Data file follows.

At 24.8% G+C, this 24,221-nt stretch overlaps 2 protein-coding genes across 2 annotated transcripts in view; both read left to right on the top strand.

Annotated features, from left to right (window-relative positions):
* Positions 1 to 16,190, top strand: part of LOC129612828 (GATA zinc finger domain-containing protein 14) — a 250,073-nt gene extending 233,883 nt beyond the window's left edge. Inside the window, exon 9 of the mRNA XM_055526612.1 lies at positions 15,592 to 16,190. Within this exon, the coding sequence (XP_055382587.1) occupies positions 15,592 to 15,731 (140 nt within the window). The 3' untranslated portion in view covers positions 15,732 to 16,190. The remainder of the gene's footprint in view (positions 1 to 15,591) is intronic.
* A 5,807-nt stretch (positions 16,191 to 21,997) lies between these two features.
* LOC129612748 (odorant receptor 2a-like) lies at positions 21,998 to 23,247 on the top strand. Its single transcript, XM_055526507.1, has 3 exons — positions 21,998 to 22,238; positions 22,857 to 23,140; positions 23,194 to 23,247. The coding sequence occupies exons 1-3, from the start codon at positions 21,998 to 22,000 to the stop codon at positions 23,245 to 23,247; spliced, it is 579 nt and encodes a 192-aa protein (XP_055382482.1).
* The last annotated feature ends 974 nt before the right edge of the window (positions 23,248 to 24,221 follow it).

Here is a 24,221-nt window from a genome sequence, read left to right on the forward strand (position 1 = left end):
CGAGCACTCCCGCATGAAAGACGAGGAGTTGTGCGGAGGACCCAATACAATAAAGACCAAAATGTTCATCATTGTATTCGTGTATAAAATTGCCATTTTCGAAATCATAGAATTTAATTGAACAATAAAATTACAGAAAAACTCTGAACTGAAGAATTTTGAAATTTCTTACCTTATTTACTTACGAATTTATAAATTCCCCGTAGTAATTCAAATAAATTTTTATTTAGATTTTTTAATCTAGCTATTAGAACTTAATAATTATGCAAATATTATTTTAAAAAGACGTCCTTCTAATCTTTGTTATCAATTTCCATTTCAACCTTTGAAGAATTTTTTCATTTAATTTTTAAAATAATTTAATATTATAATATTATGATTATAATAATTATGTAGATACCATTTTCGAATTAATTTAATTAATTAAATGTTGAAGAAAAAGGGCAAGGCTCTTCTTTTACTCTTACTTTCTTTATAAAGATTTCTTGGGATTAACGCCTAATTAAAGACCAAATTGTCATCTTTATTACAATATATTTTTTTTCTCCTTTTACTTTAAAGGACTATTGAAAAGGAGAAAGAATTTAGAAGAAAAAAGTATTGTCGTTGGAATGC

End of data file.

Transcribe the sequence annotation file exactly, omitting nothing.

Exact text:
At 24.8% G+C, this 24,221-nt stretch overlaps 2 protein-coding genes across 2 annotated transcripts in view; both read left to right on the top strand.

Annotated features, from left to right (window-relative positions):
* Positions 1 to 16,190, top strand: part of LOC129612828 (GATA zinc finger domain-containing protein 14) — a 250,073-nt gene extending 233,883 nt beyond the window's left edge. Inside the window, exon 9 of the mRNA XM_055526612.1 lies at positions 15,592 to 16,190. Within this exon, the coding sequence (XP_055382587.1) occupies positions 15,592 to 15,731 (140 nt within the window). The 3' untranslated portion in view covers positions 15,732 to 16,190. The remainder of the gene's footprint in view (positions 1 to 15,591) is intronic.
* A 5,807-nt stretch (positions 16,191 to 21,997) lies between these two features.
* LOC129612748 (odorant receptor 2a-like) lies at positions 21,998 to 23,247 on the top strand. Its single transcript, XM_055526507.1, has 3 exons — positions 21,998 to 22,238; positions 22,857 to 23,140; positions 23,194 to 23,247. The coding sequence occupies exons 1-3, from the start codon at positions 21,998 to 22,000 to the stop codon at positions 23,245 to 23,247; spliced, it is 579 nt and encodes a 192-aa protein (XP_055382482.1).
* The last annotated feature ends 974 nt before the right edge of the window (positions 23,248 to 24,221 follow it).

Here is a 24,221-nt window from a genome sequence, read left to right on the forward strand (position 1 = left end):
CGAGCACTCCCGCATGAAAGACGAGGAGTTGTGCGGAGGACCCAATACAATAAAGACCAAAATGTTCATCATTGTATTCGTGTATAAAATTGCCATTTTCGAAATCATAGAATTTAATTGAACAATAAAATTACAGAAAAACTCTGAACTGAAGAATTTTGAAATTTCTTACCTTATTTACTTACGAATTTATAAATTCCCCGTAGTAATTCAAATAAATTTTTATTTAGATTTTTTAATCTAGCTATTAGAACTTAATAATTATGCAAATATTATTTTAAAAAGACGTCCTTCTAATCTTTGTTATCAATTTCCATTTCAACCTTTGAAGAATTTTTTCATTTAATTTTTAAAATAATTTAATATTATAATATTATGATTATAATAATTATGTAGATACCATTTTCGAATTAATTTAATTAATTAAATGTTGAAGAAAAAGGGCAAGGCTCTTCTTTTACTCTTACTTTCTTTATAAAGATTTCTTGGGATTAACGCCTAATTAAAGACCAAATTGTCATCTTTATTACAATATATTTTTTTTCTCCTTTTACTTTAAAGGACTATTGAAAAGGAGAAAGAATTTAGAAGAAAAAAGTATTGTCGTTGGAATGC